Today, in the political wilderness, Democrats in Congress have made a $15 minimum wage the cornerstone of their economic agenda. For now, that simply means that the two political parties are more polarized than ever on the federal minimum wage. While the odd Republican or two has quietly come out in favor of a modest increase to the federal minimum wage, Republican leadership has unilaterally kept any minimum-wage legislation from even being debated.

John Boehner once said back in 1996, “I’ll commit suicide before I vote on a clean minimum-wage bill.” That existential opposition has hardly softened during Boehner's speakership. Nor has it softened under the leadership of Paul Ryan, who consistently trots out his softer, though equally pernicious, talking points about how minimum-wage jobs are meant as entry-level steps for teenagers—like his first job at McDonald’s in the mid-1980s—on their way to higher-paying jobs, and are not meant for those who need to support families (though the vast majority of minimum-wage workers are, in fact, not teenagers).

Republican hostility to minimum-wage increases of any size are seen most vividly in the states where the GOP is in full control and uses its power to wage a war on minimum wages. As of now, 27 states have laws that preempt cities and counties from instituting minimum wages higher than the state’s. After the majority-black city of Birmingham instituted a $10.10-an-hour minimum wage in 2015, Alabama’s majority-white (and majority Republican) legislature quickly passed a law banning local minimum-wage hikes, thereby forbidding the struggling black workers in the state’s largest city from getting a raise.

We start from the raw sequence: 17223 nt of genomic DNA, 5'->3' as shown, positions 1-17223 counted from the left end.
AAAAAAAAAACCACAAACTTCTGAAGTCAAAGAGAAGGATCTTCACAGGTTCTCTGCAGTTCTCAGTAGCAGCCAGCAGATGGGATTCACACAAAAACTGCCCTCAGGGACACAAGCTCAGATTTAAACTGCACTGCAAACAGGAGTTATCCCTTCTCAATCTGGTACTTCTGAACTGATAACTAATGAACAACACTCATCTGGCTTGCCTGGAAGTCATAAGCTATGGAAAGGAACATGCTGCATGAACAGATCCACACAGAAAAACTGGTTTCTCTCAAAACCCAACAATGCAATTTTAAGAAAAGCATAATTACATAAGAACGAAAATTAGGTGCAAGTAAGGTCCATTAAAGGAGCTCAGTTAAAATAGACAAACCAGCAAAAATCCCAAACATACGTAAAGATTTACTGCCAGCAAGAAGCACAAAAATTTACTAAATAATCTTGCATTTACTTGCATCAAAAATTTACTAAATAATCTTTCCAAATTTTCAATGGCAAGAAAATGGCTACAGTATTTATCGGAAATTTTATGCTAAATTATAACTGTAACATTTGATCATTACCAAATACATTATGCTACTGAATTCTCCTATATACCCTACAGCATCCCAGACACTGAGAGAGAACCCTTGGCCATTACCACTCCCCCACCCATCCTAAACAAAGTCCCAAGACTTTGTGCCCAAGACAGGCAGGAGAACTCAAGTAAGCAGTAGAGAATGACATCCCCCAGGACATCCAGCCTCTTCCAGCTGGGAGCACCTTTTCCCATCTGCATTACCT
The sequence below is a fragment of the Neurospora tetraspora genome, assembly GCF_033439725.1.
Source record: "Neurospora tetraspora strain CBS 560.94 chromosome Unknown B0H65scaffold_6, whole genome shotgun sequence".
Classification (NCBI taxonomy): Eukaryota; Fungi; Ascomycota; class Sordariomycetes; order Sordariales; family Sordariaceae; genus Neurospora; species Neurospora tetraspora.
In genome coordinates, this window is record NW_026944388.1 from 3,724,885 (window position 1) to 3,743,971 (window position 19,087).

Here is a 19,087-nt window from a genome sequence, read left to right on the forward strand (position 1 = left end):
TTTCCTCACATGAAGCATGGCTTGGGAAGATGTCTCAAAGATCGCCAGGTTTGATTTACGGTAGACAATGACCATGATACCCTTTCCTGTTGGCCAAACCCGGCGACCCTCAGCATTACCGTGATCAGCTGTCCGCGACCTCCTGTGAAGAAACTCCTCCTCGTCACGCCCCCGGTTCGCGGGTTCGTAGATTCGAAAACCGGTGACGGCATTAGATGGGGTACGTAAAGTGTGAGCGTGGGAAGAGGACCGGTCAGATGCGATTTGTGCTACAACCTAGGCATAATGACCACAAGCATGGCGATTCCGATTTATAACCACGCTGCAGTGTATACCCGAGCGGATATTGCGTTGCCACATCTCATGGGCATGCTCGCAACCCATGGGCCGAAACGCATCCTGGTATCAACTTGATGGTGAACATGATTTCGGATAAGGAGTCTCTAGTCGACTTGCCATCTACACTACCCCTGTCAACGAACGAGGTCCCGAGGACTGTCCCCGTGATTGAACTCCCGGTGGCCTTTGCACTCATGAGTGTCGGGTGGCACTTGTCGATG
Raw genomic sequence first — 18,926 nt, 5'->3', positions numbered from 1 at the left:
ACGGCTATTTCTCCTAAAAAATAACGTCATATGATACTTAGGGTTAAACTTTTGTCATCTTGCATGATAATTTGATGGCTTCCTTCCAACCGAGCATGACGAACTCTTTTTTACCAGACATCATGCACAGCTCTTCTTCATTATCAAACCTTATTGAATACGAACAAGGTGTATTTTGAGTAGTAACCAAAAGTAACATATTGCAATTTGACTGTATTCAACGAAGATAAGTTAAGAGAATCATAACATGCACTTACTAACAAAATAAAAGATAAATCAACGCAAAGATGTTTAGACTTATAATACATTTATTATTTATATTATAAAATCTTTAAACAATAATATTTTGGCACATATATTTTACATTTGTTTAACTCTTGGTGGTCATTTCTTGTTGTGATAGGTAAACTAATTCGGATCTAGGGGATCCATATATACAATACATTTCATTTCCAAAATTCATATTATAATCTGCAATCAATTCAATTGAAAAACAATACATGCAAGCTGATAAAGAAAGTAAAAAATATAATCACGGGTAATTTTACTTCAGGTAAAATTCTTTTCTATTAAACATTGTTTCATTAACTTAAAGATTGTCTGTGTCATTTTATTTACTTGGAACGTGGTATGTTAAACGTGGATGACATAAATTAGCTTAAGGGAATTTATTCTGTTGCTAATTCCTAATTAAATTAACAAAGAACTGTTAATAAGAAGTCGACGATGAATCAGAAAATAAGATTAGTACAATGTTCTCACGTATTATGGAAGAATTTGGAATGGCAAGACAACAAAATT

More recently, in early June the GOP-controlled Missouri legislature passed legislation that would undo St. Louis’s new $10 minimum wage. Republican Governor Eric Greitens said he’d allow the bill to become law without his signature—almost literally taking money out of St. Louis minimum-wage workers’ pockets.

Even while most states have raised their respective minimum wages beyond the federal threshold, 21 states still adhere to $7.25 an hour. Thirty-six states still have minimums of $9 an hour or lower.

A federal minimum-wage increase is the clearest and most effective way to raise pay for millions of low-wage workers. As a recent EPI report states, a $15 federal minimum wage by 2024 would restore its lost value and by 2019 would be worth more than the historic inflation-adjusted high point of 1968. An estimated 22.5 million workers would see an increase in pay.

Unfortunately, the current road to restoring the power of the federal minimum wage is blocked by the Republican Party’s trickle-down doctrine, which has effectively entrenched faux economic arguments about job loss, automation, and market downturns in the national minimum-wage debate, giving cover for the fact that its business benefactors simply don’t want to pay a fair wage for labor.

Meanwhile, minimum-wage workers in 2017 struggle to keep their heads above water at $7.25 an hour—just as they have for the past eight years.